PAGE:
The Story: In an historic visit to the Vatican, Baroness Warsi, Britain’s first female Muslim Cabinet minister, gave a speech in which she expressed concerns about the marginalization of religion throughout the United Kingdom and Europe, saying that faith needs “a seat at the table in public life.”

“You cannot and should not extract these Christian foundations from the evolution of our nations any more than you can or should erase the spires from our landscapes.”

The Background: Although Warsi is Muslim, she grew up in a town where Christian values were important during her youth, notes Robert Winnett of The Telegraph. The minister has decided to send her own daughter to a Christian school.

Winnett says the speech represents one of the most strident defenses of the importance of religion by a serving British minister. “It comes days after the High Court ruled that local councils could not hold prayers during meetings. There have also been recent cases of public sector workers being banned from displaying Christian symbols at work.”

What It Means: While Warsi is justified in being concerned about the marginalization of religion, much of the blame can be placed on those who call themselves “Christians.”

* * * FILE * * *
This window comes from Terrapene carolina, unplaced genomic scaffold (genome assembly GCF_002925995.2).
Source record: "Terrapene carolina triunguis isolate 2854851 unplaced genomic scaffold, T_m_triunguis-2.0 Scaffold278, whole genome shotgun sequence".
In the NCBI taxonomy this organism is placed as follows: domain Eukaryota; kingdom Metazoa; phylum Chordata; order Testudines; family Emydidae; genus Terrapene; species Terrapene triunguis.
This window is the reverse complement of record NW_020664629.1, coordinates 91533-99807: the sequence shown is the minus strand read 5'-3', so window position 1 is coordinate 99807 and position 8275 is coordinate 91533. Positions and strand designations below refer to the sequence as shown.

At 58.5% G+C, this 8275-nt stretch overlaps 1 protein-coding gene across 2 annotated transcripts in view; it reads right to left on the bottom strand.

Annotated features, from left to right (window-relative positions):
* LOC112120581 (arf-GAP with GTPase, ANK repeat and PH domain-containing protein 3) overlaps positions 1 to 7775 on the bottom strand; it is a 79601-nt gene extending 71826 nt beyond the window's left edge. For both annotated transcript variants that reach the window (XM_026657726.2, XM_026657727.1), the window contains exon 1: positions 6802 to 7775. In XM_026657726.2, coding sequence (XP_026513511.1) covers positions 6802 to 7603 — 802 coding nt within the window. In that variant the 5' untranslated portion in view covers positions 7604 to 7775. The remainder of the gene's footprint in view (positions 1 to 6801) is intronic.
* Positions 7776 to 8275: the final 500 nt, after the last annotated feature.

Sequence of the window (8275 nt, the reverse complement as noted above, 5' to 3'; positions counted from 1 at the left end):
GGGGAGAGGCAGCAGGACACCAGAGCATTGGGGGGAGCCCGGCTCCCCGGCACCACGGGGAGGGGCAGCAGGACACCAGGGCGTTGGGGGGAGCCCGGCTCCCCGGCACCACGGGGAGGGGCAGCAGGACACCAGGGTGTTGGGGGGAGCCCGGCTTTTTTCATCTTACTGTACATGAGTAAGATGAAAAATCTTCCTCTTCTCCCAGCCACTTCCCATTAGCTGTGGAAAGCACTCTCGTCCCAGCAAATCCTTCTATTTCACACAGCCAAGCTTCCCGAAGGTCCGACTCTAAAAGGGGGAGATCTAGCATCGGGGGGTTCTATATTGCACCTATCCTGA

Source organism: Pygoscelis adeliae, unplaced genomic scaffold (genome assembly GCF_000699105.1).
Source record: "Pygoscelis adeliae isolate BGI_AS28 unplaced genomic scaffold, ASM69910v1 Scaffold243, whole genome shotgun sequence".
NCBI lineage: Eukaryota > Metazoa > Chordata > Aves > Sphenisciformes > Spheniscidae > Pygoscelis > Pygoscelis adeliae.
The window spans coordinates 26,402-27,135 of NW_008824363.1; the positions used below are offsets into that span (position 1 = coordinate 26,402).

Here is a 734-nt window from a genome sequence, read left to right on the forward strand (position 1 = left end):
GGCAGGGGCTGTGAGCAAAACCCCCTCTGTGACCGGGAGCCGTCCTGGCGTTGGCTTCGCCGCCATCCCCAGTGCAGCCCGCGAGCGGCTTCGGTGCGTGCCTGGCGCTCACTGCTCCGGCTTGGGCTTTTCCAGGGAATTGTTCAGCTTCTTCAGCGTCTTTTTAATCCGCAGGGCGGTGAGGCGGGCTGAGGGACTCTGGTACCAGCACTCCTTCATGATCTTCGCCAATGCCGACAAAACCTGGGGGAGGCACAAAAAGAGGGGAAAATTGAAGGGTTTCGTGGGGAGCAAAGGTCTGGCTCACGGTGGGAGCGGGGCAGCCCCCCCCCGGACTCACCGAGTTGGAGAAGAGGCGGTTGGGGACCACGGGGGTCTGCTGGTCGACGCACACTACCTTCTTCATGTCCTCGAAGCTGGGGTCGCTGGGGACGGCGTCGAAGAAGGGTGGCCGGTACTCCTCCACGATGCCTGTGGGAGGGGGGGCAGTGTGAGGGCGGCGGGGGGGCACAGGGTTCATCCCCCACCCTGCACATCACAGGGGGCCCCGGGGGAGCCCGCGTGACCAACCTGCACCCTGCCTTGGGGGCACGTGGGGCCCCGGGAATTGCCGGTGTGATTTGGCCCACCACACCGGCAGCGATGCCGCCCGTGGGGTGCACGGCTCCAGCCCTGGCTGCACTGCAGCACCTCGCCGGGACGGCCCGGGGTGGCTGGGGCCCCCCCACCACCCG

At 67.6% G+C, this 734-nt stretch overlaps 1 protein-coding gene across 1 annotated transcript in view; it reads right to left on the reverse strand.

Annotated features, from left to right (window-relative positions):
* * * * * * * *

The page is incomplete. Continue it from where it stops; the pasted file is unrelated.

A recent survey reveals that a majority of people in the U.K. who identify as Christians do so only for cultural reasons. When asked why they think of themselves as Christian, the research found that fewer than three in ten (28%) say one of the reasons is that they believe in the teachings of Christianity. Around two thirds (64%) were not able to identify Matthew as the first book of the New Testament, when given only four answers to choose from and over a third (37%) have never or almost never prayed outside a church service. Almost three quarters (74 per cent) agreed that religion should not influence public policy, while only about one in eight (12 per cent) thought it should, the survey found.

Before the Christian faith can take its place in the British public square, it first needs to reestablish its place in the country’s homes and churches. The United Kingdom doesn’t just need to recover Christendom, it needs to recover its faith in the kingdom of Christ.

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